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How Will Addressing Climate Change Affect the Job Market?

The Paris Agreement’s goal to keep global warming below 2°C can be achieved by increasing the use of renewable energy and improving energy efficiency. A new International Labour Review study explores the impact of such transitions on employment.

Wednesday, December 5, 2018 12:01 am EST
"Climate action is an opportunity to create over 24 million jobs across the world. To maximise the employment opportunities, governments need to complement climate action with a conducive legal framework, consultation process of society, social protection, skills and industrial policy to enable a just transition"

The Paris Agreement’s goal to keep global warming below 2°C can be achieved by increasing the use of renewable energy and improving energy efficiency. A new International Labour Review study explores the impact of such transitions on employment.

The study finds that by 2030, most countries will experience net job creation and reallocation across industries. Job creation will be driven by the construction, manufacturing, and renewables sectors.

”Climate action is an opportunity to create over 24 million jobs across the world. To maximise the employment opportunities, governments need to complement climate action with a conducive legal framework, consultation process of society, social protection, skills and industrial policy to enable a just transition,“ said lead author Guillermo Montt, of the International Labour Office, a specialised agency of the United Nations dealing with labour issues. ”In this context, job losses should not be an excuse to slow down urgent climate action.“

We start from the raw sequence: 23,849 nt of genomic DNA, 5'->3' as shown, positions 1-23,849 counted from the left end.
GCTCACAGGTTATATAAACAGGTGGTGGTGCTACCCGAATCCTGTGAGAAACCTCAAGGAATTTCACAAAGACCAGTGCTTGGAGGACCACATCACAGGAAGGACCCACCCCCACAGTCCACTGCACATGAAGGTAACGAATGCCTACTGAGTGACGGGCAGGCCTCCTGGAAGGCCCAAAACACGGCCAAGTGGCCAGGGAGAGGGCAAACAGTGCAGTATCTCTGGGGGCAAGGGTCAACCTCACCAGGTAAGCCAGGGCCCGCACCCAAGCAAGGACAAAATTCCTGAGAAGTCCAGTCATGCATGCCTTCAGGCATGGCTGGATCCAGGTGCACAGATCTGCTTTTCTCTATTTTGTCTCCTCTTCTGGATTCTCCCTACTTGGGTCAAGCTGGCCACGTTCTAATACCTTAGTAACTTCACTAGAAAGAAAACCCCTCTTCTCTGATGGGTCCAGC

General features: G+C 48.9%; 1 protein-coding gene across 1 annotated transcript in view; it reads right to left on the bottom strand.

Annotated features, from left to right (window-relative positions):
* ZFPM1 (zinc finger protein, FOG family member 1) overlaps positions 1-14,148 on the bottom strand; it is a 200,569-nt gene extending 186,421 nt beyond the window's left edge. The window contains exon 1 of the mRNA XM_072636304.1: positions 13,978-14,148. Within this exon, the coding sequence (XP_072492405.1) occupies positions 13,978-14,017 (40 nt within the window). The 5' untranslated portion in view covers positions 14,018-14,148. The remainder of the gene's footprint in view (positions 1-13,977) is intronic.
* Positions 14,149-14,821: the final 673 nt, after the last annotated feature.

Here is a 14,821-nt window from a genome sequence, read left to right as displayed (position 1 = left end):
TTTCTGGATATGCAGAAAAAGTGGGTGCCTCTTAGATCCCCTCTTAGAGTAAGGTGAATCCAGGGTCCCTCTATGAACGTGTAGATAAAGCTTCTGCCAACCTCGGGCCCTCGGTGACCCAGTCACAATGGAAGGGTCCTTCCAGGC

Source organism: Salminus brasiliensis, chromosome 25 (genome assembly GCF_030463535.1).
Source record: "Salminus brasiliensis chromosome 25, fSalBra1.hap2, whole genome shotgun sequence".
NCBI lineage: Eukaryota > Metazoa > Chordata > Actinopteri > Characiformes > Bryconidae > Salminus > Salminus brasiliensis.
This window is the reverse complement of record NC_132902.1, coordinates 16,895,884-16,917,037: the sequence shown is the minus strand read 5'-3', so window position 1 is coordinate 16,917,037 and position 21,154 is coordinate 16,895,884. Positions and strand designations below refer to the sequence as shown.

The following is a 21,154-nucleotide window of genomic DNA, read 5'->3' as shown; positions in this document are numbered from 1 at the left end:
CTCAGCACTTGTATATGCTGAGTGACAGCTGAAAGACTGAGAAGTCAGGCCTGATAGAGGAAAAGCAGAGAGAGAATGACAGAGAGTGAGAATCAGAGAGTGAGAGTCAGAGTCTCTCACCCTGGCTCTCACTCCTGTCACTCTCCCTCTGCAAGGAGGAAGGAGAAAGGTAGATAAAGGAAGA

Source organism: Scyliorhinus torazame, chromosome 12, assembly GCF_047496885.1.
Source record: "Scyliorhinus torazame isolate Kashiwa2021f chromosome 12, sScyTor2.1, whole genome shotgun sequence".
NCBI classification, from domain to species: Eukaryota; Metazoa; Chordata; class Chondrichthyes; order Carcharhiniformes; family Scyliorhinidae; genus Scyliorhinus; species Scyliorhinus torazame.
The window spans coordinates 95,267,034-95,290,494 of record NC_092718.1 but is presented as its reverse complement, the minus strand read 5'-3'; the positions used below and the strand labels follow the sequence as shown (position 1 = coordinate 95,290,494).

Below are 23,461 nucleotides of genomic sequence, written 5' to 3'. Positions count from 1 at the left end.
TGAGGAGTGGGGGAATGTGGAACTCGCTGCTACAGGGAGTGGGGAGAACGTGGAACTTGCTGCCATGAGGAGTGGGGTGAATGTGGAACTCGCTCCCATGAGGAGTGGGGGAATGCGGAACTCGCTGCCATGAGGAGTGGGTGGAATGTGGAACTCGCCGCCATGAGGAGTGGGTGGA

Additional Information

Link to Study: https://onlinelibrary.wiley.com/doi/full/10.1111/ilr.12118 

About Journal 

The International Labour Review is the world’s leading multidisciplinary journal of labour market institutions and economics. Its aim is to advance academic research and inform policy debate and decision-making in these fields by bringing together the original thinking of lawyers, economists, sociologists, political scientists and industrial relations specialists on a broad range of labour market policy and social protection concerns. The International Labour Review also features concise reports on current developments considered to be of particular interest to those working in these fields and reviews of recent major publications. It is committed to an editorial policy that combines accessibility with rigorous, insightful analysis and the highest scholarly standards: every article is independently and confidentially refereed.

About Wiley

Wiley is a global leader in research and education. Our online scientific, technical, medical, and scholarly journals, and our digital learning, assessment, certification and student-lifecycle services and solutions help universities, academic societies, businesses, governments and individuals to achieve their academic and professional goals. For more than 200 years, we have delivered consistent performance to our stakeholders. The Company's website can be accessed at www.wiley.com.

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